Parental Alienation In Childhood
Parental alienation is devastating for the parent, and also for the child. Why would a child want to alienate themselves from their parent? Often when the other parent is abusive and there is a custody battle, but this isn’t always the case. This is an important issue to learn about if you have or are currently in a custody battle.
Don’t be fooled; parental alienation isn’t just one single thing. It has many components. There is a lot to learn about parental alienation. We’ve broken it down into the three main arenas in which we need to study it.
Divorce and Alienation
“Custody battles” between parents that affects the children, making them feel alienated from one of their parents.
The “effects of divorce” that affect children.
How others, like the child’s therapist, other professionals associated with the case, and even the police in the community can be affected by parental alienation.
Parental Alienation is a theory about how children are alienated from one parent when there is a divorce in the family. The theory was created by Drs Byron G. Johnson and Annette M. Lareau in their book, “Losing Our Shared Selves: The A Sociology of Divorce”. This theory is a way to help understand the behaviors of children when they are having trouble with having two parents that have divorced. This theory talks about the difference between healthy parenting and unhealthy, or pathological, parenting. Healthy parenting means that the parent cares for their child’s needs and helps them to feel close to them. Pathological parenting means that the parent tries to control their child so that they can only see things from this parent’s point of view and not from any other view point from society.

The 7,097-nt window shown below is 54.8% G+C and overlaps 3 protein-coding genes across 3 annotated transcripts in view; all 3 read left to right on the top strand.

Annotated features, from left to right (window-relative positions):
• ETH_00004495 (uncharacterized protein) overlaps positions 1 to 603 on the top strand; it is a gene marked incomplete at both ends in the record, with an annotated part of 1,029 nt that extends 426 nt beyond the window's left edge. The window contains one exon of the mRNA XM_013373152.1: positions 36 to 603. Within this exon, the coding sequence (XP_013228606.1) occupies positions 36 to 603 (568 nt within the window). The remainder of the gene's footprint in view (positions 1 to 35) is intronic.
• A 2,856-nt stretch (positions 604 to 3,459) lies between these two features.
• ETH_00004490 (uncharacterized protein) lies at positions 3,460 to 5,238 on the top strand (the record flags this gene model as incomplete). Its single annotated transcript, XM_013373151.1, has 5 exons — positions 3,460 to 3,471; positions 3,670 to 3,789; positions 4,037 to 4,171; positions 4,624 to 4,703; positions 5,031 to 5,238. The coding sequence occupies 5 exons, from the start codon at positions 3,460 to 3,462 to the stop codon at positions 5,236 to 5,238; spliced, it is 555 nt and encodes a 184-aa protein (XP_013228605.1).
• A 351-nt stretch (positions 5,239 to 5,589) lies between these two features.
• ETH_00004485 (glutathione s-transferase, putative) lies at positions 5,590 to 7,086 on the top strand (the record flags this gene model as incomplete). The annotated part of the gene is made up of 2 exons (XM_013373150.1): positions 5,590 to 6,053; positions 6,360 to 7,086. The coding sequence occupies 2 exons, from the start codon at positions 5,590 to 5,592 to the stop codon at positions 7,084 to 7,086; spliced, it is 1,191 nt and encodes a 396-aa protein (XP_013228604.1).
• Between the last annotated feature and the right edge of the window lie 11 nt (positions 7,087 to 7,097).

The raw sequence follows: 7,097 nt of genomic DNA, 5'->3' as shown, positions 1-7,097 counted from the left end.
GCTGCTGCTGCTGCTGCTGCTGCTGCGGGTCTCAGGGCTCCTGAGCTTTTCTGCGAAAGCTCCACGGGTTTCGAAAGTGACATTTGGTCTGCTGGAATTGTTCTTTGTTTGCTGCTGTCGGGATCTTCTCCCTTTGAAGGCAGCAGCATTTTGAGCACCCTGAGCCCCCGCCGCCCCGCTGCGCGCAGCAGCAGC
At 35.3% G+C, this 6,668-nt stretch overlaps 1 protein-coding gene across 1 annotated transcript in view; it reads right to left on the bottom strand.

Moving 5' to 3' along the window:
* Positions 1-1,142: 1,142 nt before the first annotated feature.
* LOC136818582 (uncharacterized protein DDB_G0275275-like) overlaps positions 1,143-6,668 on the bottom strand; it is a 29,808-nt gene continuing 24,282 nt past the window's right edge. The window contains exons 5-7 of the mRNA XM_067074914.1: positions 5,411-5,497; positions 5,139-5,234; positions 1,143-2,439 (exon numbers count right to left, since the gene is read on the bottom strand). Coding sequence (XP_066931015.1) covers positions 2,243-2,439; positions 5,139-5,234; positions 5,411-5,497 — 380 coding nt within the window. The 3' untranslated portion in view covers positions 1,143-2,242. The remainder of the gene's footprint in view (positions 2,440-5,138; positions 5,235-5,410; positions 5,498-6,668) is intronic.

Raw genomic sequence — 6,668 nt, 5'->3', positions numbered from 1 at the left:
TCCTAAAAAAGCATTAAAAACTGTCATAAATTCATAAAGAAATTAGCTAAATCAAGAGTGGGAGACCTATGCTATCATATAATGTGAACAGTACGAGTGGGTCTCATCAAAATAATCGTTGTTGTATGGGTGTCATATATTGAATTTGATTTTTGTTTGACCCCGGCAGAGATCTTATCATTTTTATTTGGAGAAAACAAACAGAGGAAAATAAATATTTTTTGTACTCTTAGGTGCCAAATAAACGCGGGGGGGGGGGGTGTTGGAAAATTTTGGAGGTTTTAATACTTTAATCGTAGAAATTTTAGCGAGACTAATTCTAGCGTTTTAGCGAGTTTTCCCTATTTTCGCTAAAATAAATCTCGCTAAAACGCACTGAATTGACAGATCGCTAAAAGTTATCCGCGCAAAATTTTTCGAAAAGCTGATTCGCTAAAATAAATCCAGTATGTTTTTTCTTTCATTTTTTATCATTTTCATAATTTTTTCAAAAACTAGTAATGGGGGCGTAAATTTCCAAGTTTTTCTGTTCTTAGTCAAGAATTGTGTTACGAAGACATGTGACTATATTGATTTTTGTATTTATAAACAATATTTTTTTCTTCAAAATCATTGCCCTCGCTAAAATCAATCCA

This is dangerous to a child’s well being and go a with them throughout adulthood as well. There are many theories that can help us understand parental alienation, such as the conflict theory, time-limited dependency.
When there is a little known fact about these kinds of theories is that they are only theories created by people with clinical backgrounds. There has been no clinical evidence to back up these theories and it only brainstorms other people’s ideas.
The term Parental Alienation Syndrome (PAS) was created by Dr. Richard A. Gardner in 1985, to name the disorder which occurs when a child is prevented from having a normal emotional bond with one parent by the other. He called this the alienation of affection syndrome in his article “Parental Alienation Syndrome and The Diagnosis of Child Abuse.” This term is used when a child has an abnormal hatred for one parent that can be proven by at least three signs that are listed below;
1. The child expresses a desire to hurt the parent
2. The child shows unreasonable fear of the parent
3. The child demonstrates a desire not to have any contact with the parent